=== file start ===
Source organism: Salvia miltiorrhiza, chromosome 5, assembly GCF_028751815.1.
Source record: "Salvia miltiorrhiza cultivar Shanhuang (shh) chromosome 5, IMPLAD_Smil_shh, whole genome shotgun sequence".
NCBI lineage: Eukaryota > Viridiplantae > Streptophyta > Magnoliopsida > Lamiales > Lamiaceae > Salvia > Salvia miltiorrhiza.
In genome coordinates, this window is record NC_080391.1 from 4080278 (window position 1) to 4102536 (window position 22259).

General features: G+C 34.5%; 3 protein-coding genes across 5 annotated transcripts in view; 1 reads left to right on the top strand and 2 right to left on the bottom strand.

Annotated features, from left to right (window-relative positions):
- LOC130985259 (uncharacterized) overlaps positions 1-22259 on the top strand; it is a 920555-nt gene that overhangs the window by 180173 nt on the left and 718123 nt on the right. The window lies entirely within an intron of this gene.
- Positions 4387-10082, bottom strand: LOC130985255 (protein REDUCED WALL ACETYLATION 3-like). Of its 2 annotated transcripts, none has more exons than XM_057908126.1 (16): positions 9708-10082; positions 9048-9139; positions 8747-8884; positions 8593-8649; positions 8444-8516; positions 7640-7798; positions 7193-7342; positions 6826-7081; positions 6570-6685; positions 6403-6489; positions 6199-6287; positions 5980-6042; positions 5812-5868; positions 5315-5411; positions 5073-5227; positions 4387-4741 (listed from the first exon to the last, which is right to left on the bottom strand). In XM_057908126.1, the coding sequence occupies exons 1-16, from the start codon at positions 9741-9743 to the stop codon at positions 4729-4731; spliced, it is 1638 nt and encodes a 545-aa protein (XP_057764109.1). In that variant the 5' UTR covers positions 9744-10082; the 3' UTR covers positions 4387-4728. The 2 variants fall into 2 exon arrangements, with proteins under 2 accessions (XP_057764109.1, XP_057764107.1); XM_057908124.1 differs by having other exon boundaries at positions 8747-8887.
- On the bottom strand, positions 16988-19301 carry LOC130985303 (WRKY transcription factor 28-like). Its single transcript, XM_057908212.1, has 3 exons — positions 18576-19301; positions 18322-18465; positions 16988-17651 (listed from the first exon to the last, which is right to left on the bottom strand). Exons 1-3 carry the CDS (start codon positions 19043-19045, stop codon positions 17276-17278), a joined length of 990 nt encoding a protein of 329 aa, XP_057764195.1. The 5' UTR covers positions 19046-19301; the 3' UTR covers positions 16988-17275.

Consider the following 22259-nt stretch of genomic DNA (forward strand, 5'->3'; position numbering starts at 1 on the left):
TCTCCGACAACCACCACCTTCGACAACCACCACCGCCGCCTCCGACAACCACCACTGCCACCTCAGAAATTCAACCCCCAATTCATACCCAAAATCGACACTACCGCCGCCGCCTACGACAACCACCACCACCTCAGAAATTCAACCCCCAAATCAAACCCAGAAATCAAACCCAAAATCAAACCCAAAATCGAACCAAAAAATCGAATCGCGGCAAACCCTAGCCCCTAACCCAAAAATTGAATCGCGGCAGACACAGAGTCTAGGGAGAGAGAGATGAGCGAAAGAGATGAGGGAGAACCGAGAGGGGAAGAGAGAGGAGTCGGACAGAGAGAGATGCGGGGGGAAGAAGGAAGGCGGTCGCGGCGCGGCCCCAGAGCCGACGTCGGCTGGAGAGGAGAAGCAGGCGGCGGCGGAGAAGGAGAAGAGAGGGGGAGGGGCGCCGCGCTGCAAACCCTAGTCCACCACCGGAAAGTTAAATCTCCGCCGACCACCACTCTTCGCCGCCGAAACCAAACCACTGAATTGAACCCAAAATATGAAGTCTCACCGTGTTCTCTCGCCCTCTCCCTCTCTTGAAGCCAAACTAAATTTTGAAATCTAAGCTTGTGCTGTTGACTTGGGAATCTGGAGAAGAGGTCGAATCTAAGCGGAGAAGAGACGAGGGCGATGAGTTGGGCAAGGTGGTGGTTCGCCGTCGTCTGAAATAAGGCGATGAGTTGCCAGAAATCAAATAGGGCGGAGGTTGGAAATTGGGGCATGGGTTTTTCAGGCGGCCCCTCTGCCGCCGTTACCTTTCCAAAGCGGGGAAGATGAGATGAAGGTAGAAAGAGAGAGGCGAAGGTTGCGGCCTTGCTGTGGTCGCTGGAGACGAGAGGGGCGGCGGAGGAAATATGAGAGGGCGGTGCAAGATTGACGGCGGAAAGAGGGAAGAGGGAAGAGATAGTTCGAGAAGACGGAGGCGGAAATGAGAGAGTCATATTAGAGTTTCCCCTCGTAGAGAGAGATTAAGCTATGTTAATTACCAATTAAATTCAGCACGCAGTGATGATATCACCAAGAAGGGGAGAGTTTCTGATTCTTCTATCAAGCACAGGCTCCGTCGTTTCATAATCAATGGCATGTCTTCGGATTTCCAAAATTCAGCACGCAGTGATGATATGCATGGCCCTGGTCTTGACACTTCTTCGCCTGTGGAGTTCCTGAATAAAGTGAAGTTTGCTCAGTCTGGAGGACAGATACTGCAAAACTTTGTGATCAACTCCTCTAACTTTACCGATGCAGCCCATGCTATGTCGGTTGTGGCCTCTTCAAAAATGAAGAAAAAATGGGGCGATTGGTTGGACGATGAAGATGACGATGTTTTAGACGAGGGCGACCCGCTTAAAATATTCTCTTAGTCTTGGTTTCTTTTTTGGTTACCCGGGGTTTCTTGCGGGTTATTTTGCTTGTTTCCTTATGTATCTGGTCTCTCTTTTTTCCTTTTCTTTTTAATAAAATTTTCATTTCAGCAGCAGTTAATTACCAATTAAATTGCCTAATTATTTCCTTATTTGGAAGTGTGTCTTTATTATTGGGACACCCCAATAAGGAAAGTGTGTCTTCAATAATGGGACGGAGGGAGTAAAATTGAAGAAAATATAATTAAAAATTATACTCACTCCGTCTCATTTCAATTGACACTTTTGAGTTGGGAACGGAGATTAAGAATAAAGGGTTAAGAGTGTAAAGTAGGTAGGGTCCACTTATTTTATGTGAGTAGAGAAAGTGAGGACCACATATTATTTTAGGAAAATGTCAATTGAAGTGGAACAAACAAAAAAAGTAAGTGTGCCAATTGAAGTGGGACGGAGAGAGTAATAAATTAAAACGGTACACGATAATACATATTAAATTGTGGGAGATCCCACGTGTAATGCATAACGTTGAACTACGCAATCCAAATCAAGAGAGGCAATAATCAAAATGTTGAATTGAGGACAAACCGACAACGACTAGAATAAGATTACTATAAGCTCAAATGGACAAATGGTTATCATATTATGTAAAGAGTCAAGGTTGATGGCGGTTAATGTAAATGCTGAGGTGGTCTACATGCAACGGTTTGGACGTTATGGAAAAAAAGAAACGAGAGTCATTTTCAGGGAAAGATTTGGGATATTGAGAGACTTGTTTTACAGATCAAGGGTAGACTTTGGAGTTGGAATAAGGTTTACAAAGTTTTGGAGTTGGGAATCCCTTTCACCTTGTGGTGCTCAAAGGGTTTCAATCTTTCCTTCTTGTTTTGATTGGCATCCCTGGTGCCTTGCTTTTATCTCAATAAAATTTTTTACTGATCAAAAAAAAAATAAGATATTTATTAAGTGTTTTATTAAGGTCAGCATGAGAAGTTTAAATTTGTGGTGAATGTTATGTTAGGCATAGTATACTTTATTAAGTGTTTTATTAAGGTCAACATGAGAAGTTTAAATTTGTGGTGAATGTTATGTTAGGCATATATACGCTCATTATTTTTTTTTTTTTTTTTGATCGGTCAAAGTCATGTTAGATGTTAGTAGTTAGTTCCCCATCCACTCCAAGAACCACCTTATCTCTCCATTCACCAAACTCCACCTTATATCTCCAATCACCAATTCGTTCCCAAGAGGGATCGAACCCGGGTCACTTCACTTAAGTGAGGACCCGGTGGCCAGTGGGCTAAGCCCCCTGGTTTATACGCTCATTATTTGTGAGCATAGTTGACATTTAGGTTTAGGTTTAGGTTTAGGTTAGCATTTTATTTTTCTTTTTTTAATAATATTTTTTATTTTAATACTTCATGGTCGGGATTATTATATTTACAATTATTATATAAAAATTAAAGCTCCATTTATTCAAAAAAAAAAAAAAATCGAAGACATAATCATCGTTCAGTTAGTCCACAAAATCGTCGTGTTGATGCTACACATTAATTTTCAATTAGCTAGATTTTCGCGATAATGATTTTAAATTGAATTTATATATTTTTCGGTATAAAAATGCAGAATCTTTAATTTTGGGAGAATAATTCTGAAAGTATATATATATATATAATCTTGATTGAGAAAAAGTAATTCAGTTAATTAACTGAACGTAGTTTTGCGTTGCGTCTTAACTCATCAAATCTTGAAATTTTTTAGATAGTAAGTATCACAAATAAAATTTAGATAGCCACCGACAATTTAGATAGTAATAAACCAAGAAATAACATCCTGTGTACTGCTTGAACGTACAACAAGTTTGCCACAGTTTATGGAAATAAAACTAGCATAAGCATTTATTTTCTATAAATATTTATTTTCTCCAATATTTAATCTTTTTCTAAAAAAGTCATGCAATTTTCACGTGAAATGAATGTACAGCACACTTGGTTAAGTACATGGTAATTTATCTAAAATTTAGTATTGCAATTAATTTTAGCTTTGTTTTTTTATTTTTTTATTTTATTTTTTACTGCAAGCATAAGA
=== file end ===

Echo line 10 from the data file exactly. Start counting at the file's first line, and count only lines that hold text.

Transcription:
Consider the following 22259-nt stretch of genomic DNA (forward strand, 5'->3'; position numbering starts at 1 on the left):